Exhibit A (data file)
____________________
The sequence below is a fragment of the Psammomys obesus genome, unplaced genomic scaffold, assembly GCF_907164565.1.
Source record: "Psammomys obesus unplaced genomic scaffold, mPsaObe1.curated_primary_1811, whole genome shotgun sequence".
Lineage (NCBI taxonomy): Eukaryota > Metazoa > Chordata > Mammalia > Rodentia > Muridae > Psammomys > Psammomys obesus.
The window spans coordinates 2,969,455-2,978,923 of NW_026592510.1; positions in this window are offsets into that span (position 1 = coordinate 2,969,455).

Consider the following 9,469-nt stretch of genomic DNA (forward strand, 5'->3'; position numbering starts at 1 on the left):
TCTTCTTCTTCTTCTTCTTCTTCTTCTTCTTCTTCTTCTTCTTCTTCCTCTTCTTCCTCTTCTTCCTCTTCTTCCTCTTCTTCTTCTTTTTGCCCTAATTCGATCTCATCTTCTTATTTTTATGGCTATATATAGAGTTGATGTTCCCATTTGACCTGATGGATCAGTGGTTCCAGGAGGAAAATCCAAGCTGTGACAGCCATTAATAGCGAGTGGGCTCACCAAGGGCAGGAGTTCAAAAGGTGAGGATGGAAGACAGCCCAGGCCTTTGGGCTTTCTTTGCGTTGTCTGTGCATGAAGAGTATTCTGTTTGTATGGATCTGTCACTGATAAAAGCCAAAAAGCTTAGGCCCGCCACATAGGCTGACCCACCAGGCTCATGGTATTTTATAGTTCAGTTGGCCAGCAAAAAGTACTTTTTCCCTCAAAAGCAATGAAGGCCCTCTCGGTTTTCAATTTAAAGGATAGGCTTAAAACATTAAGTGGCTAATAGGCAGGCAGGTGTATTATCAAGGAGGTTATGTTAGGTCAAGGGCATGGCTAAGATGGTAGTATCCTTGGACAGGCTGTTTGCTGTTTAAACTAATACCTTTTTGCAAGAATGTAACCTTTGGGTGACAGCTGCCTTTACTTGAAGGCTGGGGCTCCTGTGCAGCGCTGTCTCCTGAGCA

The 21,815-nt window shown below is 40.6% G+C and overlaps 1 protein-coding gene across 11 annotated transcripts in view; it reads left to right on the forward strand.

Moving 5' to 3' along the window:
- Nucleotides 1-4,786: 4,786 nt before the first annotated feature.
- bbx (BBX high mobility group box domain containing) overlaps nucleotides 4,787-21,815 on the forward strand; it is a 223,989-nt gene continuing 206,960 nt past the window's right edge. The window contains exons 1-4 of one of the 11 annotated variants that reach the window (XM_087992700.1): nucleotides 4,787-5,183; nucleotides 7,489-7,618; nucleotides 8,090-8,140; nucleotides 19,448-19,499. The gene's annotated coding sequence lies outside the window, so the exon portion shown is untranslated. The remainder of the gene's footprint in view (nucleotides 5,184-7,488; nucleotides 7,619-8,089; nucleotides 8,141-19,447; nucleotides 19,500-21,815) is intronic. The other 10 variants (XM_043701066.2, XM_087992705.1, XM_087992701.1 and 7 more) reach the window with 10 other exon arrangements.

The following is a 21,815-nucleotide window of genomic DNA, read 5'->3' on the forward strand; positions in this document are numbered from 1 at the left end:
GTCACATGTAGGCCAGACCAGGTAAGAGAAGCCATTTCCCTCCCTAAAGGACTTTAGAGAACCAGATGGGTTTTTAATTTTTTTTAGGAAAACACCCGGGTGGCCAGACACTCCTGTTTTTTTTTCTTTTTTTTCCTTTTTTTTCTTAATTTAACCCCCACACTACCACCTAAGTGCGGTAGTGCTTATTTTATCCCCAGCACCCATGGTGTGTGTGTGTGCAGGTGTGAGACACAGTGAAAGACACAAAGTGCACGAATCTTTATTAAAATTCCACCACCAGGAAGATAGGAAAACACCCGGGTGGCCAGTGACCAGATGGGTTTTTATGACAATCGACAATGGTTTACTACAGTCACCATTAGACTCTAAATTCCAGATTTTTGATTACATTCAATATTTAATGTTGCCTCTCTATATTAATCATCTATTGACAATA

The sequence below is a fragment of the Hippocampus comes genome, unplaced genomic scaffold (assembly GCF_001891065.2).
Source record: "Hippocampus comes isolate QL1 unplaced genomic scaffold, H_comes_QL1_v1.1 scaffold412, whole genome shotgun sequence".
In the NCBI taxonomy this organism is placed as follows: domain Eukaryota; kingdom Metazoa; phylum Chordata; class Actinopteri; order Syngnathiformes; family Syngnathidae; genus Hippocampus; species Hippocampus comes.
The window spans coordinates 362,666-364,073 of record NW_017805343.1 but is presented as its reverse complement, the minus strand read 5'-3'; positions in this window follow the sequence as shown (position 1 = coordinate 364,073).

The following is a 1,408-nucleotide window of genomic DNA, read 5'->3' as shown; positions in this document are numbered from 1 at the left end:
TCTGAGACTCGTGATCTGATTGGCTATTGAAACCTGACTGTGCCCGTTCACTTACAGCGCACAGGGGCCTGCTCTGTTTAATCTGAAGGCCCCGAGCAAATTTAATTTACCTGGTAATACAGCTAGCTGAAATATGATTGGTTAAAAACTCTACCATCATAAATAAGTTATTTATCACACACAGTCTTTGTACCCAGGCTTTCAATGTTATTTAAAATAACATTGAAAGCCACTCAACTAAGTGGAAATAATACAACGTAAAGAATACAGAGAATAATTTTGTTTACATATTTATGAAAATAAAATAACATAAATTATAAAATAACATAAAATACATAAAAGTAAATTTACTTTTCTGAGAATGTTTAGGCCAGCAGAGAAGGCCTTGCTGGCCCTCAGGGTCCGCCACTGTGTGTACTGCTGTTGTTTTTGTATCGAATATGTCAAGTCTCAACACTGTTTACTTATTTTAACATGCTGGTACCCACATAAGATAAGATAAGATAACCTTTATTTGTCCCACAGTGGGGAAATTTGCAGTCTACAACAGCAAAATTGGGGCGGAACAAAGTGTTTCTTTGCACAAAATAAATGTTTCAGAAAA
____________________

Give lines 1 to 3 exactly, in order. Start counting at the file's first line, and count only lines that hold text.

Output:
The sequence below is a fragment of the Psammomys obesus genome, unplaced genomic scaffold, assembly GCF_907164565.1.
Source record: "Psammomys obesus unplaced genomic scaffold, mPsaObe1.curated_primary_1811, whole genome shotgun sequence".
Lineage (NCBI taxonomy): Eukaryota > Metazoa > Chordata > Mammalia > Rodentia > Muridae > Psammomys > Psammomys obesus.